On a more scientific level, a great portion of the brain area is devoted to the sensitivity and movement of the hands, making hobbies that maximise the use of our hands highly engaging.
So, with just a slab of clay and your trusty hands, you can see a major decrease in your cortisol levels when hand-building ceramics. The best part? Cute, functional ceramic wares to drink out of or decorate your place with for years to come!
5. Walking in nature
The first thing I do when I’m walking in nature is take one big, deep breath in. I feel instantly calm and at peace, and for that reason, immersing myself in the outdoors has become a significant part of my downtime.
It gives me much-needed space to reflect on life and what lies ahead. And more than that, it also gives me the opportunity to soak up the silence (physically and mentally).
Just 30 minutes a day in nature, walking or not, has incredible healing powers. In fact, studies have shown that walking in nature has more restorative effects than physical exercise (in a gym or on a treadmill), helping to reduce stress and boost your mood.
And really, who needs scientific proof to get them excited about spending a little time in nature? Whether it’s the beach, bush, forest, or park, a little slice of beautiful scenery immediately soothes the soul.
6. Textile crafts
Less than a century ago, textile crafts weren’t just hobbies for the everyday person, but a necessary life skill.
In today’s society, the need for these skills is becoming less and less, thanks to cheap mass production, and access to professionals who will do the job for you.
However, with everyone scrambling for some DIY projects at home in 2020, plenty of people reconnected with a needle and thread. Whether it be sewing, embroidery or punch needling, textile-focused hobbies are an awesome life skill to have under your belt. Plus, there are some health benefits too, from improved hand-eye coordination to increased happiness.
Along with being good for you and your health, the ability to sew or embroider can also offer major benefits for the environment. Being able to tap into these skills on demand means more repairing or up-cycling of clothes and materials over always buying new.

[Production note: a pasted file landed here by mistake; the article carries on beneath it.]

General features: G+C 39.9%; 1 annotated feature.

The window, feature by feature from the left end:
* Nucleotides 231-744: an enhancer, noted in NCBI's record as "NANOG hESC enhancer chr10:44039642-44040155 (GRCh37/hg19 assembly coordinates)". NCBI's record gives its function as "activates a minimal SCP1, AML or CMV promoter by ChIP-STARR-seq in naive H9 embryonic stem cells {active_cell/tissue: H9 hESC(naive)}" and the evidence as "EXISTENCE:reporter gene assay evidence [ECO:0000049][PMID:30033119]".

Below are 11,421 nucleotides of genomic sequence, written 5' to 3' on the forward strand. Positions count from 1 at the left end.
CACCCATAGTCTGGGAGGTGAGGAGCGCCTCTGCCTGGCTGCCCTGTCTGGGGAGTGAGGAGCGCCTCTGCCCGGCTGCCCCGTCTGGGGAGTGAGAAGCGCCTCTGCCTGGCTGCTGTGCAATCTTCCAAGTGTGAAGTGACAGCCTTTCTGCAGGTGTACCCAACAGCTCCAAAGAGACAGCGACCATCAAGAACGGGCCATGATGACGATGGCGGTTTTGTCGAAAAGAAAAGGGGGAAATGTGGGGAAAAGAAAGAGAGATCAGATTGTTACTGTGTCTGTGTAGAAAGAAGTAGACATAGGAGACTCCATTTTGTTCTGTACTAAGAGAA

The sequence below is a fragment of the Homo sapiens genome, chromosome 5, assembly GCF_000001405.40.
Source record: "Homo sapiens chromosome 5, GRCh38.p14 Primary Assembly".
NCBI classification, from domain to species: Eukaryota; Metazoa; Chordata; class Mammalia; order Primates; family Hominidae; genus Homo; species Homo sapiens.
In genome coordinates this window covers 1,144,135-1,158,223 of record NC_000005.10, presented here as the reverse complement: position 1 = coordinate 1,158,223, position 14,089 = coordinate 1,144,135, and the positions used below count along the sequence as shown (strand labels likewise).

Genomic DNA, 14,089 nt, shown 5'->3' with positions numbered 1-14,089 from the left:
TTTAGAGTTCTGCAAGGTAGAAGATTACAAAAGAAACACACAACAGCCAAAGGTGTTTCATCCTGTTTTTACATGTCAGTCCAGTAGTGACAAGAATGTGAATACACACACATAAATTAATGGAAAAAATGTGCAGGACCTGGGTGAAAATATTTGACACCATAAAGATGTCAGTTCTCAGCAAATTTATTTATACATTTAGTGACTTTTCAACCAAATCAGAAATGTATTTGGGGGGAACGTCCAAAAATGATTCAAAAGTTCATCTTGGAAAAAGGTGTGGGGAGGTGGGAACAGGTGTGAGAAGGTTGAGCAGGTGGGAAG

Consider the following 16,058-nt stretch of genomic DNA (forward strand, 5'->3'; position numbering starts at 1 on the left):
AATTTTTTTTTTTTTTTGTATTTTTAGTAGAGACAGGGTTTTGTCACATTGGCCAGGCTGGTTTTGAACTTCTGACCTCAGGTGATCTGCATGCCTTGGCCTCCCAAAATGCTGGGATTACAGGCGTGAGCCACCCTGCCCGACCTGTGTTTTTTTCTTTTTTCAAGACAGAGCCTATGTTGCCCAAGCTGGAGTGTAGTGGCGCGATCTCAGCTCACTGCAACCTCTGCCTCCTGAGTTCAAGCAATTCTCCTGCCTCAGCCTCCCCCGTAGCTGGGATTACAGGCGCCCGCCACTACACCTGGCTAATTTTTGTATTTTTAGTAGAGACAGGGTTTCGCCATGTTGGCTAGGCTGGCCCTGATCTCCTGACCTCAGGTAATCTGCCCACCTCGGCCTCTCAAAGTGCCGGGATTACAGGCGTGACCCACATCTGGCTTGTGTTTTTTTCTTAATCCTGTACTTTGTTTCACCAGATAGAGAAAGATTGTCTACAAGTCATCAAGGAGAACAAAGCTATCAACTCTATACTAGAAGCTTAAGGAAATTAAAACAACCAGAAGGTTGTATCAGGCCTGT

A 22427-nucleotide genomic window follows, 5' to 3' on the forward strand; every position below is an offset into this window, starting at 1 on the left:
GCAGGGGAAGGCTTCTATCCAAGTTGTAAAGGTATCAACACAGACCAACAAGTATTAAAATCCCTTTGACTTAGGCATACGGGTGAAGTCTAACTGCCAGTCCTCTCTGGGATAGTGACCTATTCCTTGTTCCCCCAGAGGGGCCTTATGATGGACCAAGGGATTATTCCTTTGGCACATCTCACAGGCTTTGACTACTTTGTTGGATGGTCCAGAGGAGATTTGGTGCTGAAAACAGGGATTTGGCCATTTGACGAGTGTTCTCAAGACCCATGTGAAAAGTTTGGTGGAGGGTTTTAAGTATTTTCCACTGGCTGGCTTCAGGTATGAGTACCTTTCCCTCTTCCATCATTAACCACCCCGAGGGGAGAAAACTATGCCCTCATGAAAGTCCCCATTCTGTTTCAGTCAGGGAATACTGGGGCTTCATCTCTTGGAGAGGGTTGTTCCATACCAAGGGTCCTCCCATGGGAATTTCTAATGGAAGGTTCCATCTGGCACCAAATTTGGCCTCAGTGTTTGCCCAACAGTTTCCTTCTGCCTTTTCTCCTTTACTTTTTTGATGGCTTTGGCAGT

You’re guaranteed to create some ultra-cute customised pieces too, that are completely one-of-a-kind and great for the planet!
7. All things music
Music is one thing that most people can agree brings happiness and boosts overall wellbeing. Beyond just listening to music, the COVID-19 pandemic saw plenty of hobby-searchers dabbling with new instruments, singing and music production.
And you don’t even need to be a pro. Some of the most memorable videos from the height of the pandemic and lockdowns in 2020 were those showing musical connection like Italians singing together from their balcony, policemen in Spain playing guitar on patrol, and apartment dwellers in New York singing along together to The Beatles.
Making music enriches your brain, improves emotional stability and boosts self-esteem.
The active work of bringing sounds to life has big benefits, so if you didn’t give it a go last year, this year may be the perfect time to dust off the old guitar, gather your friends around for a sing-along or create your own at-home music studio.
8. Lettering everything and anything
Brush lettering is the sort of hobby that’s not only soul-soothing but also highly useful.
Whether you’re writing cards, letters, or designing some personalised decorations for an event, brush lettering and calligraphy skills prove to be super handy (potential hobby turned side hustle idea, anyone?)
Besides being a beautiful art form, brush and hand lettering is a creative outlet that is therapeutic and meditative, allowing your mind to slip into a state of flow. And within this flow is where all the best benefits happen. It allows your mind to settle down and really sink into what you’re doing, while still being vibrantly engaged, which reduces stress and lowers blood pressure.
This slow and calming process only requires some brush pens and paper, so it’s the perfect at-home hobby!
This article was originally published on A Girl in Progress.